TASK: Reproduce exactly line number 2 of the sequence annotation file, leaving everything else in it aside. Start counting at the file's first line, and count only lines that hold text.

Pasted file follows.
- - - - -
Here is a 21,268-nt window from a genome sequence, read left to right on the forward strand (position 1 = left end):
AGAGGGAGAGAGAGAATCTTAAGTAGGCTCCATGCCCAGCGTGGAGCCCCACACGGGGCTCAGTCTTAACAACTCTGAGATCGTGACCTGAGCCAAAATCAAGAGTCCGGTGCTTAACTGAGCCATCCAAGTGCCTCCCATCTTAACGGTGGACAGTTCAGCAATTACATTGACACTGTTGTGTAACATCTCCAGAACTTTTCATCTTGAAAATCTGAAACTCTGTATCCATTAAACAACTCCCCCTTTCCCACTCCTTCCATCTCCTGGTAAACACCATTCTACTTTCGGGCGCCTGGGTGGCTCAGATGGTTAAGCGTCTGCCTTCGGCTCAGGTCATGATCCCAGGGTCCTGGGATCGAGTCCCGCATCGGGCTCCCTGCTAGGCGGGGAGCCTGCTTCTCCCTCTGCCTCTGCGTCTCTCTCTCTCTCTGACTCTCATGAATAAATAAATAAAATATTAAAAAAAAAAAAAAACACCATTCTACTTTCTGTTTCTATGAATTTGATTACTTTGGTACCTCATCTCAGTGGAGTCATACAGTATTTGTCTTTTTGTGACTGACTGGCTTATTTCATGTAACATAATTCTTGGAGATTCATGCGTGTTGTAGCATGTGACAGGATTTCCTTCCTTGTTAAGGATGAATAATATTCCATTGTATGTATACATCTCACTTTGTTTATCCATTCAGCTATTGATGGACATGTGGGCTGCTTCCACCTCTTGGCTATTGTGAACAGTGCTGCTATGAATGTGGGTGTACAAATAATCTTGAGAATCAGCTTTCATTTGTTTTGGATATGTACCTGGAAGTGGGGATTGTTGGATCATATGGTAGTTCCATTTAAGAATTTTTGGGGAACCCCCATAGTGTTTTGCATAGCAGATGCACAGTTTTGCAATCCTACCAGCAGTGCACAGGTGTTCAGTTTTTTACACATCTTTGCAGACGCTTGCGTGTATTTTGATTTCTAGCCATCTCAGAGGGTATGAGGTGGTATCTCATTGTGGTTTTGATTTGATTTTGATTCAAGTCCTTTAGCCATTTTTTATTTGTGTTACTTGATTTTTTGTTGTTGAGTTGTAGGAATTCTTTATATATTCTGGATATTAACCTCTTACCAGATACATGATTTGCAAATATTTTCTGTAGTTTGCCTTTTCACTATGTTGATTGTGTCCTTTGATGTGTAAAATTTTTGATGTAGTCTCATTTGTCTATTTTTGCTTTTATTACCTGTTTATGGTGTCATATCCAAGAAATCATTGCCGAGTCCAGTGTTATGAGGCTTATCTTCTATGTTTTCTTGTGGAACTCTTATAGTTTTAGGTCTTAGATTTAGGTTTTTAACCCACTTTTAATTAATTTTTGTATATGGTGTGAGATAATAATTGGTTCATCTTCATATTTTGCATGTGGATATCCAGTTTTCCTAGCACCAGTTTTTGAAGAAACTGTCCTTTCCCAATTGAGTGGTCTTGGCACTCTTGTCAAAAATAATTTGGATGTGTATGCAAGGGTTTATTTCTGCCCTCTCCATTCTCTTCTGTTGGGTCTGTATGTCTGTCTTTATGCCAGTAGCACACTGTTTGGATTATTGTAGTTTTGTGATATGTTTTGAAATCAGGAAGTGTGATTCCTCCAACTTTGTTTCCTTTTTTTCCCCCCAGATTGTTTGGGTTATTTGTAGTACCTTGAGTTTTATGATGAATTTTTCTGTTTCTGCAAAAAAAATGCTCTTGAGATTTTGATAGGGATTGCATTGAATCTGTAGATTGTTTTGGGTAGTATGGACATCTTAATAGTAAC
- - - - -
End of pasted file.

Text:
AGAGGGAGAGAGAGAATCTTAAGTAGGCTCCATGCCCAGCGTGGAGCCCCACACGGGGCTCAGTCTTAACAACTCTGAGATCGTGACCTGAGCCAAAATCAAGAGTCCGGTGCTTAACTGAGCCATCCAAGTGCCTCCCATCTTAACGGTGGACAGTTCAGCAATTACATTGACACTGTTGTGTAACATCTCCAGAACTTTTCATCTTGAAAATCTGAAACTCTGTATCCATTAAACAACTCCCCCTTTCCCACTCCTTCCATCTCCTGGTAAACACCATTCTACTTTCGGGCGCCTGGGTGGCTCAGATGGTTAAGCGTCTGCCTTCGGCTCAGGTCATGATCCCAGGGTCCTGGGATCGAGTCCCGCATCGGGCTCCCTGCTAGGCGGGGAGCCTGCTTCTCCCTCTGCCTCTGCGTCTCTCTCTCTCTCTGACTCTCATGAATAAATAAATAAAATATTAAAAAAAAAAAAAAACACCATTCTACTTTCTGTTTCTATGAATTTGATTACTTTGGTACCTCATCTCAGTGGAGTCATACAGTATTTGTCTTTTTGTGACTGACTGGCTTATTTCATGTAACATAATTCTTGGAGATTCATGCGTGTTGTAGCATGTGACAGGATTTCCTTCCTTGTTAAGGATGAATAATATTCCATTGTATGTATACATCTCACTTTGTTTATCCATTCAGCTATTGATGGACATGTGGGCTGCTTCCACCTCTTGGCTATTGTGAACAGTGCTGCTATGAATGTGGGTGTACAAATAATCTTGAGAATCAGCTTTCATTTGTTTTGGATATGTACCTGGAAGTGGGGATTGTTGGATCATATGGTAGTTCCATTTAAGAATTTTTGGGGAACCCCCATAGTGTTTTGCATAGCAGATGCACAGTTTTGCAATCCTACCAGCAGTGCACAGGTGTTCAGTTTTTTACACATCTTTGCAGACGCTTGCGTGTATTTTGATTTCTAGCCATCTCAGAGGGTATGAGGTGGTATCTCATTGTGGTTTTGATTTGATTTTGATTCAAGTCCTTTAGCCATTTTTTATTTGTGTTACTTGATTTTTTGTTGTTGAGTTGTAGGAATTCTTTATATATTCTGGATATTAACCTCTTACCAGATACATGATTTGCAAATATTTTCTGTAGTTTGCCTTTTCACTATGTTGATTGTGTCCTTTGATGTGTAAAATTTTTGATGTAGTCTCATTTGTCTATTTTTGCTTTTATTACCTGTTTATGGTGTCATATCCAAGAAATCATTGCCGAGTCCAGTGTTATGAGGCTTATCTTCTATGTTTTCTTGTGGAACTCTTATAGTTTTAGGTCTTAGATTTAGGTTTTTAACCCACTTTTAATTAATTTTTGTATATGGTGTGAGATAATAATTGGTTCATCTTCATATTTTGCATGTGGATATCCAGTTTTCCTAGCACCAGTTTTTGAAGAAACTGTCCTTTCCCAATTGAGTGGTCTTGGCACTCTTGTCAAAAATAATTTGGATGTGTATGCAAGGGTTTATTTCTGCCCTCTCCATTCTCTTCTGTTGGGTCTGTATGTCTGTCTTTATGCCAGTAGCACACTGTTTGGATTATTGTAGTTTTGTGATATGTTTTGAAATCAGGAAGTGTGATTCCTCCAACTTTGTTTCCTTTTTTTCCCCCCAGATTGTTTGGGTTATTTGTAGTACCTTGAGTTTTATGATGAATTTTTCTGTTTCTGCAAAAAAAATGCTCTTGAGATTTTGATAGGGATTGCATTGAATCTGTAGATTGTTTTGGGTAGTATGGACATCTTAATAGTAAC